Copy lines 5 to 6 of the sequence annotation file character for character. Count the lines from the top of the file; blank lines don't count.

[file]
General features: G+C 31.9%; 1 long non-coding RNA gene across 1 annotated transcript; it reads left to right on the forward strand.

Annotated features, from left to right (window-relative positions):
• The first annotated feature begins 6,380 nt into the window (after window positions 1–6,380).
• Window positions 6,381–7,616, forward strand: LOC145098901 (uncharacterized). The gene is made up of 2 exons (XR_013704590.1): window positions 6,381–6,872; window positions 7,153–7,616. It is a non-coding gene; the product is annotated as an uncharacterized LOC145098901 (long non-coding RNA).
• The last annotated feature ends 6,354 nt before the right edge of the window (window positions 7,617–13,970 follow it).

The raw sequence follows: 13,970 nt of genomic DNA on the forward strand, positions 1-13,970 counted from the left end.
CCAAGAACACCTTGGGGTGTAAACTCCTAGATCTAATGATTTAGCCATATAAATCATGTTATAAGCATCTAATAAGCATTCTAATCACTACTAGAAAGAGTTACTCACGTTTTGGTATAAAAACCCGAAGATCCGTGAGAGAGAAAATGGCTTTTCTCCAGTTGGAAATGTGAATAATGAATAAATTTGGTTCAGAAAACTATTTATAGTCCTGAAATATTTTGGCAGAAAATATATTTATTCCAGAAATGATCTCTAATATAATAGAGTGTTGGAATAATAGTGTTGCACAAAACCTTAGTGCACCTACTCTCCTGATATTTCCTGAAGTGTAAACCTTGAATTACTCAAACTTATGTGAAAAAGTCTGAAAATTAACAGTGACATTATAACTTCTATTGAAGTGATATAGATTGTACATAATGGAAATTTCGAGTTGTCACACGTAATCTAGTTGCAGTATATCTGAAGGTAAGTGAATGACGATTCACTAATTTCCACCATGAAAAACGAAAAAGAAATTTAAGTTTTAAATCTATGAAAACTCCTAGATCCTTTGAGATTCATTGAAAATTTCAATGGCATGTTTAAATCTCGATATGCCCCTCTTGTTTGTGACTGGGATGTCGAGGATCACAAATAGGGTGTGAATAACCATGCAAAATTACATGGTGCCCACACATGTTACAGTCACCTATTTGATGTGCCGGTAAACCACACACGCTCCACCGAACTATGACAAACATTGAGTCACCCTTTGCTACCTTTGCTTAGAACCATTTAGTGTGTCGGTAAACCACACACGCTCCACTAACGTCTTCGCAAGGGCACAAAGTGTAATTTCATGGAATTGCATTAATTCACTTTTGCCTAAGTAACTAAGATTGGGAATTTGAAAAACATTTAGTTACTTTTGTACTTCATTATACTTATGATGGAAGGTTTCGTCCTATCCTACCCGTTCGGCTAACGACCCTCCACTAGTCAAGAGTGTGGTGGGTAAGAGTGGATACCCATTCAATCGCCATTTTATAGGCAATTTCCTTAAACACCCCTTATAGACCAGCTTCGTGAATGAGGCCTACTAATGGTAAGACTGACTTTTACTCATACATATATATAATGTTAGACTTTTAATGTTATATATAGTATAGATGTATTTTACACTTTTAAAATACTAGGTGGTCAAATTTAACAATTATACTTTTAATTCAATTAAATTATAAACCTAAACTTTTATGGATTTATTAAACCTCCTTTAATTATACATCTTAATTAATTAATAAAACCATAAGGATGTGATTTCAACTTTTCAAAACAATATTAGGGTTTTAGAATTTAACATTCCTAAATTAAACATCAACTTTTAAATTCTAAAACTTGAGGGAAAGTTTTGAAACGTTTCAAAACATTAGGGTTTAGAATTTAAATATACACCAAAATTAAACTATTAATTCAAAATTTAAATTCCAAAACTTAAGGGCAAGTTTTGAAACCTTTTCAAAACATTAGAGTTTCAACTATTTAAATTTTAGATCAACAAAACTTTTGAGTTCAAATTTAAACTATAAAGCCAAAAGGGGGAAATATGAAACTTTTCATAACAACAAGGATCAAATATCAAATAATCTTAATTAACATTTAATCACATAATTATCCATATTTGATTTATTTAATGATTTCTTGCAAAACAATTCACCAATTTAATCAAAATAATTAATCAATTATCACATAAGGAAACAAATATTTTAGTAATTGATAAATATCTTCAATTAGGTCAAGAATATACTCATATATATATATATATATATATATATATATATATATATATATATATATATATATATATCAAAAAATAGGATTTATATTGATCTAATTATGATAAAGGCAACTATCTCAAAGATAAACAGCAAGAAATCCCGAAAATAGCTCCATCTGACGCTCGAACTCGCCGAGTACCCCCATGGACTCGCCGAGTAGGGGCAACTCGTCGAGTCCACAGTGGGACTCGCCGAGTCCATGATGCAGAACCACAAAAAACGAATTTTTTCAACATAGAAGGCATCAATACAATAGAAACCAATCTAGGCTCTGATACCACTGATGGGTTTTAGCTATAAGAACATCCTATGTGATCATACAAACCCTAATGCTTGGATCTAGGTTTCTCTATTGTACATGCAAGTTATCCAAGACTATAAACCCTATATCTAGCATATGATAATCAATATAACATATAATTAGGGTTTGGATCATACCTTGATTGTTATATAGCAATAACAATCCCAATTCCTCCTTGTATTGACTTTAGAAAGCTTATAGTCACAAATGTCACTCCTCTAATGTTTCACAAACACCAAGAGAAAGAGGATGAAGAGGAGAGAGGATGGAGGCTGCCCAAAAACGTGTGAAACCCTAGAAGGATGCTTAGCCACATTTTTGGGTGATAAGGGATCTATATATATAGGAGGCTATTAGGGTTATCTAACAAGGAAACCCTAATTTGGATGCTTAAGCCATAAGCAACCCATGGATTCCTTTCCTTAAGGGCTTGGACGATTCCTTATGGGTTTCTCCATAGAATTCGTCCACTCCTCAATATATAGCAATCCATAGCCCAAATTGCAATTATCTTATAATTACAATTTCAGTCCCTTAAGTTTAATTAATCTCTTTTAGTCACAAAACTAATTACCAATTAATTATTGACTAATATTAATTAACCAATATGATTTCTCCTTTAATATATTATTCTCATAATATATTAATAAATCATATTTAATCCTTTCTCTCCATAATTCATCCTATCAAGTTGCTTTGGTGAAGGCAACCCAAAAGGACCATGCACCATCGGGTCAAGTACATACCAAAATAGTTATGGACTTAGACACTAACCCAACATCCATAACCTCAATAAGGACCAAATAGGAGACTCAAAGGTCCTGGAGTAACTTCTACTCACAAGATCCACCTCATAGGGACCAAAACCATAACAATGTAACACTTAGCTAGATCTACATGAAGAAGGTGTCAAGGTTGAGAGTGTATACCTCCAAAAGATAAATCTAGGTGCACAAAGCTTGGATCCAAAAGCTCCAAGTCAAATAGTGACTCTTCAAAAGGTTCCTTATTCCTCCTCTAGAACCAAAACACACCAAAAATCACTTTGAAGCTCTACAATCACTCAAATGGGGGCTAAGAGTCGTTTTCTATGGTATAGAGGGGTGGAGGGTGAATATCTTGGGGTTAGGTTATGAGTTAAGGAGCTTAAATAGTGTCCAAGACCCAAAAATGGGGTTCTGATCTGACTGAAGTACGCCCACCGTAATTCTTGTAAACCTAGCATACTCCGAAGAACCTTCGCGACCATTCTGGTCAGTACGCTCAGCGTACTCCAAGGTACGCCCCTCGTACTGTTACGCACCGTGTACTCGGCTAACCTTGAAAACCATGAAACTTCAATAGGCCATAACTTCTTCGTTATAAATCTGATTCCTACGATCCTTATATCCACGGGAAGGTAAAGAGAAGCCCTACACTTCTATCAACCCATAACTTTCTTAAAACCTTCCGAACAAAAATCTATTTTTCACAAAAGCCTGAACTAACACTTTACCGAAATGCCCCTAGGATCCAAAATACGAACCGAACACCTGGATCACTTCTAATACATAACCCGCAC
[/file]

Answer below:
• The last annotated feature ends 6,354 nt before the right edge of the window (window positions 7,617–13,970 follow it).

The raw sequence follows: 13,970 nt of genomic DNA on the forward strand, positions 1-13,970 counted from the left end.